required for locomotion (ie, move
between locations) during the last 7 days
PROGNOSIS FOR NURSING HOME RESIDENTS WITH DEMENTIA
2736 JAMA, June 9, 2004—Vol 291, No. 22 (Reprinted) 2004 American Medical Association. All rights reserved.
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hazard ratio and to simplify themortal-
ity risk score. Age was dichotomized at
the median (�83 years); BMI was di-
chotomized at no more than 21 be-
cause this cutoff is below the range con-
sidered normal by standard clinical
nutritional assessment
26
and because it
also represented themedian value. ADL
score was dichotomized at 28 because
this value represented complete func-
tional dependence andwas the 75th per-
centile in the distribution of ADL scores
for the derivation cohort. Analysis of
these characteristics as dichotomous vs
continuous variables did not change the
prognostic power of the final survival
model’s comparable c statistic.
Unadjusted associations were ana-
lyzed with Cox proportional hazards
models (SAS Institute Inc, Cary, NC; ver-
sion 6.11). Characteristics that were sig-
nificantly (P�.05) associated with sur-
vival in these unadjusted analyses were
entered into Cox proportional hazards
regression model in a stepwise fashion.
To derive themost parsimoniousmodel
and because of the large sample size, only
variables associatedwith survival at a sig-
nificance level P�.001 after the step-
wise procedure were retained in the
model. Including variables not meeting
this level of significance did not im-
prove the predictive ability of the final
model. Hazard ratios, 95% confidence in-
tervals, and P values were derived from
these analyses. Proportional hazards as-
sumptions were met (time interaction
terms for the covariates had a P�.05).
Amortality risk index score was cre-
ated to stratify residents into different
levels of risk for 6-month mortality
(FIGURE 1). A point value was as-
signed to each characteristic accord-
ing to the hazard ratios in the final mul-
tivariate model from the derivation
cohort. Point values were summed for
all mortality-related characteristics pres-
ent for each resident and rounded to the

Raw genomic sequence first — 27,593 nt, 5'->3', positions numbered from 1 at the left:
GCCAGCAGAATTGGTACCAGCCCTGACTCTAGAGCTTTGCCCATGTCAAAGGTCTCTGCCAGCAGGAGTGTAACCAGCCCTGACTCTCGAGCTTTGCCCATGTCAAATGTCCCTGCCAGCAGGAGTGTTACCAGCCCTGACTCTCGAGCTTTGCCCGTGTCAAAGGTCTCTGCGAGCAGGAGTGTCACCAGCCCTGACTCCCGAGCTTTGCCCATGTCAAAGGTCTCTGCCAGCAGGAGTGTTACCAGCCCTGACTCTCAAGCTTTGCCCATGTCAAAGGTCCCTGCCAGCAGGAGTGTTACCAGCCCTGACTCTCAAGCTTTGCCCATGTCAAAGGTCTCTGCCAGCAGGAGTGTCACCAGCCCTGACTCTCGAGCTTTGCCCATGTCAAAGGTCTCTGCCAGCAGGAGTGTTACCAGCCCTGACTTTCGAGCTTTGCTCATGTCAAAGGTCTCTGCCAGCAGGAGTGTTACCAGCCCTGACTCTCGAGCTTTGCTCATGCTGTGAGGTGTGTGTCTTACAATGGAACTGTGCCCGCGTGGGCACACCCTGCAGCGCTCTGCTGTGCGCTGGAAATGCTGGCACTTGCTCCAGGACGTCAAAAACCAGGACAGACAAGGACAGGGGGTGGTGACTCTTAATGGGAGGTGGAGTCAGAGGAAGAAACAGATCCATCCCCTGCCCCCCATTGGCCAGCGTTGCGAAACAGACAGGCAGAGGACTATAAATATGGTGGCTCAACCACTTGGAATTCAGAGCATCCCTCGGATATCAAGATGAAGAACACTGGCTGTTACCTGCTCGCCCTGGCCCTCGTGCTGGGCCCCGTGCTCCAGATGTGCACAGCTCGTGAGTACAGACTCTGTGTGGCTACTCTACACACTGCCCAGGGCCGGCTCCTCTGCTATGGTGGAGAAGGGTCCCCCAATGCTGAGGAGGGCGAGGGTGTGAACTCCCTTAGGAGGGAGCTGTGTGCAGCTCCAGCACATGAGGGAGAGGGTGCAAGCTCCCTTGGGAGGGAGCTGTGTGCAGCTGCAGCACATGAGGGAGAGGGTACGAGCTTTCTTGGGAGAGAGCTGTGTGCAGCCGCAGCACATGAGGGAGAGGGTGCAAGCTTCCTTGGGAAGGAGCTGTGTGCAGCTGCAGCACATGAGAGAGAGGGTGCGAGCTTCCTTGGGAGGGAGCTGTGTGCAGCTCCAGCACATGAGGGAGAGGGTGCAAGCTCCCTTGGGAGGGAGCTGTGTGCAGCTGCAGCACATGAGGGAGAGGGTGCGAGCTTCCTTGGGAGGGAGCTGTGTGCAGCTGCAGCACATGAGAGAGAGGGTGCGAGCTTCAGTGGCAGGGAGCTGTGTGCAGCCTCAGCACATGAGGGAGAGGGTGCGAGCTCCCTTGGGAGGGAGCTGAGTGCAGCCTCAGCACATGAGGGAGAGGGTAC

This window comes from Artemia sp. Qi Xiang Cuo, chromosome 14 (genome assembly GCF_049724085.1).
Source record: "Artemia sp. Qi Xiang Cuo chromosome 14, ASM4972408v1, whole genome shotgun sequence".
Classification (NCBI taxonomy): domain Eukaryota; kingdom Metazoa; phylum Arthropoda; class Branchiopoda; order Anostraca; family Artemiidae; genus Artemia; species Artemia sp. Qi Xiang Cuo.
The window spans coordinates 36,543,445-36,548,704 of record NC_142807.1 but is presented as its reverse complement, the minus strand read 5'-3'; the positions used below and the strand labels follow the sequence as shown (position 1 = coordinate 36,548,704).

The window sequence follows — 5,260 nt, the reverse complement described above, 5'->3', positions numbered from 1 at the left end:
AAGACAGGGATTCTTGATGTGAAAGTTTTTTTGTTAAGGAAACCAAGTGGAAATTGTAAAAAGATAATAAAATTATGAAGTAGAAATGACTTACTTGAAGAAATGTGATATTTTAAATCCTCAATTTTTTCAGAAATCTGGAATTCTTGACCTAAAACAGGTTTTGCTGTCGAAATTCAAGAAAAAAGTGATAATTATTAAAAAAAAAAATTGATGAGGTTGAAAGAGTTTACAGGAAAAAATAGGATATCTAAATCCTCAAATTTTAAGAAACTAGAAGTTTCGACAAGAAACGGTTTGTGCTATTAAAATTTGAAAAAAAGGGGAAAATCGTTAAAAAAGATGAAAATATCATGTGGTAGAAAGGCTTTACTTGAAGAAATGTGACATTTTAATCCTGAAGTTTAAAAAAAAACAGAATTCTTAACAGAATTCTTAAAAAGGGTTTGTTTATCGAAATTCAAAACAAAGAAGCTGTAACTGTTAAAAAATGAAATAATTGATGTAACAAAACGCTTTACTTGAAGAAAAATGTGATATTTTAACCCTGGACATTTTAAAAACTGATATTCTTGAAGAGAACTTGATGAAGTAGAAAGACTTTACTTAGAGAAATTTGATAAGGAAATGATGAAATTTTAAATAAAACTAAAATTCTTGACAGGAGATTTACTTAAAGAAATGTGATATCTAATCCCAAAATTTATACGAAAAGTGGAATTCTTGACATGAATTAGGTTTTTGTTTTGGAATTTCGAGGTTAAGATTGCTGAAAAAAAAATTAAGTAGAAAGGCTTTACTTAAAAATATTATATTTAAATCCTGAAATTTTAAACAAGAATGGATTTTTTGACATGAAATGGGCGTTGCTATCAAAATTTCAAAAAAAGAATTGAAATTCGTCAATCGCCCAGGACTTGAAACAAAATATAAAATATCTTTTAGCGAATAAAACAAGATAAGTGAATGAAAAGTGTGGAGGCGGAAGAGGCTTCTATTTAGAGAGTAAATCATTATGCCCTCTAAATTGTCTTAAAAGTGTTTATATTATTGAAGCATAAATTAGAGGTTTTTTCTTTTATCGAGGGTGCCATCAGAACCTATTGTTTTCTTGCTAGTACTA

nearest integer (values of 0.5 were
rounded up to the next highest
integer).
15
Risk scores ranged from 0 to
19, and 6 risk categories were created
by combining risk scores with similar
mortality rates in the derivation co-
hort (0, 1-2, 3-5, 6-8, 9-11, and�12).
Validation of the Model. We ap-
plied the mortality risk score devel-
oped by using the derivation cohort to
the validation cohort and determined
the proportion of residents in the vali-
dation cohort who died in each risk cat-
egory, as defined by the hazard ratios
obtained in the derivation cohort.
Operating Characteristics of the
Model and Risk Score. To examine the
discrimination of our risk score, we de-
termined the c statistic, representing the
area under the receiver operating char-
acteristic (AUROC) curve.
27
We calcu-
lated the c statistic for the derivation and
validation cohorts by using logistic re-
gression, with 6-monthmortality as the
outcome and the risk score as the sole
independent variable. Testing in the vali-
dation cohort was based on the risk score
created from the derivation cohort.
Wealsoused logistic regression tode-
termine the c statistic for FAST stage 7c
simulatedwithMDSvariables to estimate
the ability of FAST criteria to predict
6-monthmortality in the validation co-
Table 2. Characteristics of Residents With Advanced Dementia and Their Associations With
6-Month Mortality in the Derivation Cohort (n = 6799)
Characteristic No. (%) of Residents Unadjusted HR (95% CI)
Demographic
Age �83 years, median 3075 (45.2) 1.5 (1.4-1.7)
Male sex 2257 (33.2) 1.8 (1.6-1.9)
Nonwhite race/ethnicity 1366 (20.1) 1.2 (1.1-1.4)
Functional status
Activities of daily living score = 28* 1747 (25.7) 2.5 (2.3-2.8)
Bedfast 523 (7.7) 2.6 (2.3-3.0)
Diagnosis
Diabetes mellitus 1113 (16.4) 1.4 (1.2-1.5)
Congestive heart failure 958 (14.1) 2.1 (1.9-2.3)
Asthma or emphysema/COPD 520 (7.6) 1.6 (1.4-1.8)
Cancer 575 (8.5) 2.1 (1.8-2.4)
Pneumonia or respiratory tract
infection
641 (9.4) 1.8 (1.6-2.0)
Cardiac dysrhythmia 768 (11.3) 1.4 (1.2-1.6)
Any fracture in the previous 180 days 594 (8.7) 1.0 (0.9-1.2)
Urinary tract infection 1343 (19.8) 1.3 (1.1-1.4)
Septicemia 53 (0.8) 1.8 (1.2-2.7)
Other health conditions
Edema 1155 (17.0) 1.5 (1.3-1.7)
Hallucinations or delusions 181 (2.7) 1.0 (0.7-1.3)
Aspiration 107 (1.6) 2.1 (1.6-2.8)
Bowel incontinence 5334 (78.4) 2.3 (2.0-2.7)
Recent weight loss 1074 (15.8) 1.9 (1.7-2.1)
Dehydration 370 (5.4) 1.7 (1.4-2.0)
Insufficient fluid intake 742 (10.9) 1.6 (1.4-1.8)
Fever 533 (7.8) 2.1 (1.8-2.4)
Pressure ulcers 1159 (17.0) 1.7 (1.5-1.9)
Shortness of breath 240 (3.5) 3.6 (3.0-4.3)
Unstable medical conditions 1626 (23.9) 1.9 (1.8-2.1)
Chewing or swallowing problem 2331 (34.3) 1.8 (1.6-1.9)
�25% of food eaten at most meals 2458 (36.2) 1.5 (1.4-1.6)
Not awake most of day 474 (7.0) 2.1 (1.8-2.4)
Body mass index �21, median† 3404 (50.1) 1.4 (1.3-1.5)
Oxygen therapy in prior 14 days 565 (8.3) 3.1 (2.7-3.5)
Abbreviations: CI, confidence interval; COPD, chronic obstructive pulmonary disease; HR, hazard ratio.
*Total activities of daily living score (0-28) is the sum of scores in each of 7 domains of function, including bed mobility,
dressing, using the toilet, transfer, eating, grooming, and locomotion. Each is scored on a 5-point scale (0, inde-